Environmental Racism and the Struggle for Change in Canadian Law

Contributed by Olivia Wawin


Although the pandemic has been the focus of health news coverage recently, many marginalized groups in Canada have been experiencing health crises for years. We take for granted the effects that a person’s race can have on their socioeconomic opportunities and wealth, but what about the health of the neighborhoods they live in? There is evidence that neighborhoods composed of predominantly racialized people have worse health outcomes, mainly due to environmental factors including undrinkable water and air pollution. Canadian law has been largely silent on the issue of environmental racism, and absent legislation specifically addressing environmental degradation’s effects on people of colour in Canada, litigation has had to fill in the gap. However, this could change soon with Bill C-226, which was tabled in the House of Commons on February 2nd.

What is environmental racism?

The term “environmental racism” was first used in 1987 by Reverend Dr. Benjamin Chavis, an established civil rights organiser, to criticize environmental law in the United States. Chavis has described environmental racism as racial discrimination in environmental lawmaking, the exclusion of people of colour from decisions, and  the “official sanctioning of the life-threatening presence of poisons and pollutants in communities of color.” The effect of environmental racism has also empirically been shown to not depend on income, albeit in a U.S. context. Despite the term originally being used to describe the situation of communities living near hazardous waste sites, environmental injustice can take many forms, including inadequate urban planning, a lack of safe drinking water, and more.  

Although the idea of environmental justice described in terms of race first sprung up in the U.S., there is evidence of differential effects of environmental destruction in racially diverse communities in Canada. In fact, a UN rapporteur has stated that there is a “pervasive trend of inaction of the Canadian government in the face of existing health threats from decades of historical and current environmental injustices.”

A historical example of this phenomenon is the environmental degradation and eventual destruction of Africville, a predominantly Black community in Halifax, Nova Scotia. First established by the descendants of enslaved peoples and Black refugees of the War of 1812, the community was vibrant and self-sustaining. The City of Halifax, however, began to place “undesirable services”, such as a fertilizer plant, slaughterhouses, and human waste “disposal pits” in the area throughout the 19th century. In the 1950s, the city put a garbage dump in the community after residents of other areas rejected this idea due to public health concerns. By the 1960s, the community was viewed as a “slum” by Halifax residents and it was bulldozed in an “urban renewal” effort, with its long-time residents pushed out.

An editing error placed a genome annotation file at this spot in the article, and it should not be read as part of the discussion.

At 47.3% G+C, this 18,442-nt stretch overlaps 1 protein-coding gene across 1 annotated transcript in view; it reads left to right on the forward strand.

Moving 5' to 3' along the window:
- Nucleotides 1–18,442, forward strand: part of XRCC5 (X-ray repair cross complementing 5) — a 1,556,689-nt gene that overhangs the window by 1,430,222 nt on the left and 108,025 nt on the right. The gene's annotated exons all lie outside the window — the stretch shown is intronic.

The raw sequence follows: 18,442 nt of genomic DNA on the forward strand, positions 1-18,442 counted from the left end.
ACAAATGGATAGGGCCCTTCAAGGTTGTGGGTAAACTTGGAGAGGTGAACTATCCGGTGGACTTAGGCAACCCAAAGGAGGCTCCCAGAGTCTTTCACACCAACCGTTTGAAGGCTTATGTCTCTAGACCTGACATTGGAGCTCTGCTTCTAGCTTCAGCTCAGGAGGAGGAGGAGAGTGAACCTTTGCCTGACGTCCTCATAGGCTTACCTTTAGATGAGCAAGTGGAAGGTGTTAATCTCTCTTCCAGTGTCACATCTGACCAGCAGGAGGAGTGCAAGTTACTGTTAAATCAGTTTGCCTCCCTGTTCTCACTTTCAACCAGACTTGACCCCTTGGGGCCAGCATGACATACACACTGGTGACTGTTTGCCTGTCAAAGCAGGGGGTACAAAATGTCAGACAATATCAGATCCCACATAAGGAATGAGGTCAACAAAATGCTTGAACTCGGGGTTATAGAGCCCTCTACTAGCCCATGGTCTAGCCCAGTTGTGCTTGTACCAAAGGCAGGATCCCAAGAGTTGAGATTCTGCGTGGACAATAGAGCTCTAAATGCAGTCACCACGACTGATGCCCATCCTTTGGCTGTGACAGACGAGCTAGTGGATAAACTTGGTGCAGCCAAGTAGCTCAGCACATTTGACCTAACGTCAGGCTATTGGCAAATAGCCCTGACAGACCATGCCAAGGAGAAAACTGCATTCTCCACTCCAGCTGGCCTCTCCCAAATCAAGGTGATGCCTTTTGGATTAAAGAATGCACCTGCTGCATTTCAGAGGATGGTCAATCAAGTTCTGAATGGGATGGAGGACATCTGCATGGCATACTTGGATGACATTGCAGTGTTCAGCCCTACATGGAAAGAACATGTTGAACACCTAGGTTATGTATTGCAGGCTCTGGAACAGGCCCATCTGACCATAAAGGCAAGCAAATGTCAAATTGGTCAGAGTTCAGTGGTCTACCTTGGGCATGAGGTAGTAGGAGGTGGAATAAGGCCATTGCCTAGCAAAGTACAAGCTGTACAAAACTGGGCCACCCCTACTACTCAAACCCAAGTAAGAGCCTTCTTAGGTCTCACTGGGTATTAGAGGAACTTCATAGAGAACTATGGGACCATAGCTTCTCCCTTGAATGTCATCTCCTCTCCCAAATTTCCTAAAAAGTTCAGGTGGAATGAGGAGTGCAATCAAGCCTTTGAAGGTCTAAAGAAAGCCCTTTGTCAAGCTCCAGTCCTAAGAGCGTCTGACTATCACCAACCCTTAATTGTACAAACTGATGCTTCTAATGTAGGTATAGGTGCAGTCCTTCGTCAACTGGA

Africville during the  1960s. || (Source: CreativeCommons // Ross Dunn)

Current examples in Canada

Located in Canada’s “Chemical Valley,” the Aamjiwnaang First Nation of Ontario is surrounded by over 50 industrial plants within a 25 km radius of its territory. In 2016, this area was the source of approximately 10 percent of Ontario’s total pollution output. Aamjiwnaang people are disproportionately exposed to sulfur dioxide, particulate matter, benzene, and mercury, among other toxic substances. Sulfur dioxide and particulate matter may affect lung and cardiovascular function, while a high concentration of benzene in the air has been linked to “strikingly high” rates of a form of leukemia in the area. Mercury has been linked to neurological, endocrine, reproductive, cardiovascular, digestive damage, in addition to birth defects or stillbirths if a pregnant person is exposed.    

Another example of environmental racism is the existence of long-term drinking water advisories (DWAs) in 29 Indigenous communities in Canada as of February 24th, 2022. The lack of clean water in these communities has had devastating public health effects: a meta-analysis has shown that reports of gastrointestinal infections were 26 times higher in Indigenous communities than the rest of Canada, indicating a higher level of waterborne microbes in their supply, while heavy metal contamination is a concern for long-term health outcomes, including cancer. Still, there is relatively little research on First Nations reserves specifically, making it difficult to draw a causal link between water quality and health outcomes. However, the adverse health effects of a lack of sanitation and heavy metal leeching in drinking water are well-documented in other contexts. Although the Trudeau government has been working to end all DWAs on First Nations reserves, as promised in 2015, most of the advisories have been ended due to interim fixes to infrastructure, not long-term and systemic overhaul.